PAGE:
This brings me to the third question that is indirectly raised by your post. Should we expand the exceptions to the prohibition on the use of force to other “non-defensive” just wars? As you describe in the comments section, these non-defensive just wars would include just wars for “purposes other than self-defence or humanitarian intervention, the kinds of wars that a well-functioning Security Council might authorize in a perfect world to secure and maintain international peace and security.” I must say that I find this statement a wee bit surprising! On the one hand you cite a Security Council authorization as a novelty, while, on the other hand, you accept humanitarian intervention as an established exception to the prohibition on the use of force. I would think that it is rather the other way around! But then, the statement confirms that the current composition of the Security Council is at the core of your problem and that you would have fewer/no issues with a “well-functioning” Security Council. As to the exception of humanitarian intervention, I agree that it is becoming a term of art, but then, what’s in a name? One of the reasons why the discussion about humanitarian intervention is so difficult is that there is no uniform definition of it. Interventions for humanitarian reasons come in different varieties and shapes: non-forcible assistance, intervention by invitation, intervention authorized by treaty or the Security Council, intervention for the protection of your own nationals, intervention to stop human rights violations or to prompt a regime change. Moreover, they can be conducted unilaterally or multilaterally. Some authors would classify all these interventions as “humanitarian intervention”, while others reserve this for purely unilateral interventions. In my opinion, it is definitely debatable that all of these types – and in particular unilateral interventions – have achieved the status of exception to the prohibition on the use of force. Although I agree that certain types of intervention (e.g. intervention by invitation, intervention to protect own nationals) are now recognized as exceptions to the prohibition on the use of force, I do not think that international law in its current state allows individual states to unilaterally wage a non-defensive war, however just it may be.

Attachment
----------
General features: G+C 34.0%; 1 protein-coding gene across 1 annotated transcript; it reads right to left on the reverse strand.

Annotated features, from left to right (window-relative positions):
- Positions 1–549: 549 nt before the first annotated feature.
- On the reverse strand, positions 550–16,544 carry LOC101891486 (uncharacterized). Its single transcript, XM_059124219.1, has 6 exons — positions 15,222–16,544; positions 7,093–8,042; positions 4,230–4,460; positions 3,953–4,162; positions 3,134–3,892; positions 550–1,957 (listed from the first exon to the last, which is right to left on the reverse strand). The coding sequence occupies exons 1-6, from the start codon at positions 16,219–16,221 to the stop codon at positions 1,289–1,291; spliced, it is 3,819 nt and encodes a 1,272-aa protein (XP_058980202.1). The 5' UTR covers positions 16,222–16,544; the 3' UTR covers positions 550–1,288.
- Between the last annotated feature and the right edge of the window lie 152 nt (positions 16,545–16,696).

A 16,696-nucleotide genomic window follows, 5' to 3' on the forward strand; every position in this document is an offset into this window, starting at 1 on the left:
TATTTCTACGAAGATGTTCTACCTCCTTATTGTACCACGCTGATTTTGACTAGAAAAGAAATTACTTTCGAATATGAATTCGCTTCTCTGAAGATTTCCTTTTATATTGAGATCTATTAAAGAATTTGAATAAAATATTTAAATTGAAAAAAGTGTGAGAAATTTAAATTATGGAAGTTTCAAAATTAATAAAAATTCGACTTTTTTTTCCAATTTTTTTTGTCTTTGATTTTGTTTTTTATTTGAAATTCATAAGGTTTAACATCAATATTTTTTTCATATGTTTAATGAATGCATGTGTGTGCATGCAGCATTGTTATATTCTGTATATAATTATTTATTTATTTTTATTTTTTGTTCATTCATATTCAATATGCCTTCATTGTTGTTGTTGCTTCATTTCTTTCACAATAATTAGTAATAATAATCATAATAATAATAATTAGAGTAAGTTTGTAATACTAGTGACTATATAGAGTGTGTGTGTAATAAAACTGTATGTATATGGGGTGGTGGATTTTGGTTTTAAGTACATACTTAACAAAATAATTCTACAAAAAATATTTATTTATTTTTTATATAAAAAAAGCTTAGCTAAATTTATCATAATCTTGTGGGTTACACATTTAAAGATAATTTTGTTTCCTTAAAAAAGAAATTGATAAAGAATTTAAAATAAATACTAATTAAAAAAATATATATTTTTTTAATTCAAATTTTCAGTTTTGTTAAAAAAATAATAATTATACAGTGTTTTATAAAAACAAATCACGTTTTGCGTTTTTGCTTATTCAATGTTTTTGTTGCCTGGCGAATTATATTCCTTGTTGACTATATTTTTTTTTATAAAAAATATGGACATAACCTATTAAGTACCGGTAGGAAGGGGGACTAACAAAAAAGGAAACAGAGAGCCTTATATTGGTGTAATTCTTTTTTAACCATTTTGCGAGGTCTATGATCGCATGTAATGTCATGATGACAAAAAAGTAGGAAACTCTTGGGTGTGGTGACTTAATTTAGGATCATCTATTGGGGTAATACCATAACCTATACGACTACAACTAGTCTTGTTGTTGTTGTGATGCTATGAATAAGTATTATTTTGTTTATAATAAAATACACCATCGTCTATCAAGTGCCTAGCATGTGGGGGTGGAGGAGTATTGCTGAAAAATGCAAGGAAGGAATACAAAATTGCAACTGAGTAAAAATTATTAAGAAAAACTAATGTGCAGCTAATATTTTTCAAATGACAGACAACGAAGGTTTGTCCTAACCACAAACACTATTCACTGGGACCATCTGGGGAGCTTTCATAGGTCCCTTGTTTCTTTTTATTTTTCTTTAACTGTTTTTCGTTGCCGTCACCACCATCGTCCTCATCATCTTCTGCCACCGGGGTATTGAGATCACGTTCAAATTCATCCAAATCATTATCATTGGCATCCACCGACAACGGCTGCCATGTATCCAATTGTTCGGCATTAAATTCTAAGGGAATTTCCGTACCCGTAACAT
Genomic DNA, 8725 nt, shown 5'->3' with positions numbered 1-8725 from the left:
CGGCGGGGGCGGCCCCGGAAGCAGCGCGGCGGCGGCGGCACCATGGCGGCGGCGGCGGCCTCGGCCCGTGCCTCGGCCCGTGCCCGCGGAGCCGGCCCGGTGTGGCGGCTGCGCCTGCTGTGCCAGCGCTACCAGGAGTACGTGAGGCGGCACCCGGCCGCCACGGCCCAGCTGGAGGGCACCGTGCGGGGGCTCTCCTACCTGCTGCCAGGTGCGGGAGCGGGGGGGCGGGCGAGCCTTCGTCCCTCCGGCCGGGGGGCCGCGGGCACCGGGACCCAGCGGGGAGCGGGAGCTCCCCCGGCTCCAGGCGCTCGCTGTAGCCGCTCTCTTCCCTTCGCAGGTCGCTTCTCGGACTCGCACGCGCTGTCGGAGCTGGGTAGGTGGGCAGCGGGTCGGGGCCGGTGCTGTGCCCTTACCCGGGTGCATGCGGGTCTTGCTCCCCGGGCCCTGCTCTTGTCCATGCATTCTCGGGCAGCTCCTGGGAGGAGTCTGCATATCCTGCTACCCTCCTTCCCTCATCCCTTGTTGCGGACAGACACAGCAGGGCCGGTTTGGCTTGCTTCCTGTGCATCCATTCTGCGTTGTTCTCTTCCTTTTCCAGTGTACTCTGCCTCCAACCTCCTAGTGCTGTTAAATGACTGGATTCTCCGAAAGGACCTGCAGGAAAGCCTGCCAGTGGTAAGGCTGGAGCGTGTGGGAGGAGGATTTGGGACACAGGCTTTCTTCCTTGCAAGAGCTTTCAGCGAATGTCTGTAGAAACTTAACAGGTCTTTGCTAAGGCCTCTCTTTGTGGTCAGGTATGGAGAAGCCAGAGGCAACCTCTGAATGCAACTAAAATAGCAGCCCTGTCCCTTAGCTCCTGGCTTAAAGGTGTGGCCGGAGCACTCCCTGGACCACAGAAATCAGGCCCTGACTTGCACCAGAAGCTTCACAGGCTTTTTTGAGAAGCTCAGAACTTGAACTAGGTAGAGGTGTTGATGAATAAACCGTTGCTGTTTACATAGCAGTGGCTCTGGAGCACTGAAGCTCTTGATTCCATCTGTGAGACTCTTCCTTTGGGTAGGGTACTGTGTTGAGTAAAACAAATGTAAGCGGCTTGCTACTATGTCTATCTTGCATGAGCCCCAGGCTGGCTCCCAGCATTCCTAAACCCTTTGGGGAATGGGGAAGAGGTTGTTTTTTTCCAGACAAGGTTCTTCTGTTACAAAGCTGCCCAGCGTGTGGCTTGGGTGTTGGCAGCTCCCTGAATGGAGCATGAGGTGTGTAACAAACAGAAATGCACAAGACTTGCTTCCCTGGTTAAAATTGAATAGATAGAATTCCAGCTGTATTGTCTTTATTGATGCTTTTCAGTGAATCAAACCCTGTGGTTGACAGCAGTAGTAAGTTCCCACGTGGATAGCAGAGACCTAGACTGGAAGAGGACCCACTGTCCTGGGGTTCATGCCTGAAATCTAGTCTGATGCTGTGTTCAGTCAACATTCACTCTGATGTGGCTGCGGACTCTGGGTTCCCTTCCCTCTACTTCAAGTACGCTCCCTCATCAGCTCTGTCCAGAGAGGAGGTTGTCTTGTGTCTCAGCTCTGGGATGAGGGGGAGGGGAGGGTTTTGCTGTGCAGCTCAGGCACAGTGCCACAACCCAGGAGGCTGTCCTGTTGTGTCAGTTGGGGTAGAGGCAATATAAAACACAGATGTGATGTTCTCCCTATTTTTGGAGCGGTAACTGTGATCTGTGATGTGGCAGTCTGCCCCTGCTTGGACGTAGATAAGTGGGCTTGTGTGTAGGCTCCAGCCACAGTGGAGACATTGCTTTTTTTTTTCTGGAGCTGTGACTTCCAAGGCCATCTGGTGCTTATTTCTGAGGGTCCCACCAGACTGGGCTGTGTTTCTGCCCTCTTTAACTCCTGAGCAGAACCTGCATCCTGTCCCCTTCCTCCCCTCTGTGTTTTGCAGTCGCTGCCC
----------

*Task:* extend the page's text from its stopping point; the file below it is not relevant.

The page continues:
Maybe the key to your question is that the prohibition on the use of force is not as absolute as it would seem at first hand, but that it is only in specific situations (for example, the unilateral non-defensive use of force without the Security Council’s authorization) that the prohibition is of ius cogens nature. Contrary to Mr. Milanovic, I do not think a narrowly tailored rule is intellectually dishonest. The fact that no derogation is permitted from a rule of ius cogens does not automatically imply that the rule must be absolute with no scope for exceptions. Ian Brownlie (p. 489, 6th edition) quotes the International Law Commission’s Commentary on the draft on the law of treaties on the meaning of “derogation” as implying that states cannot contract out of a ius cogens rule, either formally or through acquiescence. The definition of “ius cogens” does not impose rigidity, but even allows for evolution as long as the new rule is of the same character as the rule it is overriding. If we want to have a workable ius cogens norm on the use of force, what we need is a clear understanding of what is permissible and which procedures need to be followed to allow the use of force. A norm that is framed only in absolute terms, without attention to nuances, will not lead us very far. Not only will it fail hopelessly to give us any indications in real life situations, but its rigidity will also render it useless when it has to be balanced against other norms of equal standing, such as the rules on genocide.

  8. Annabel,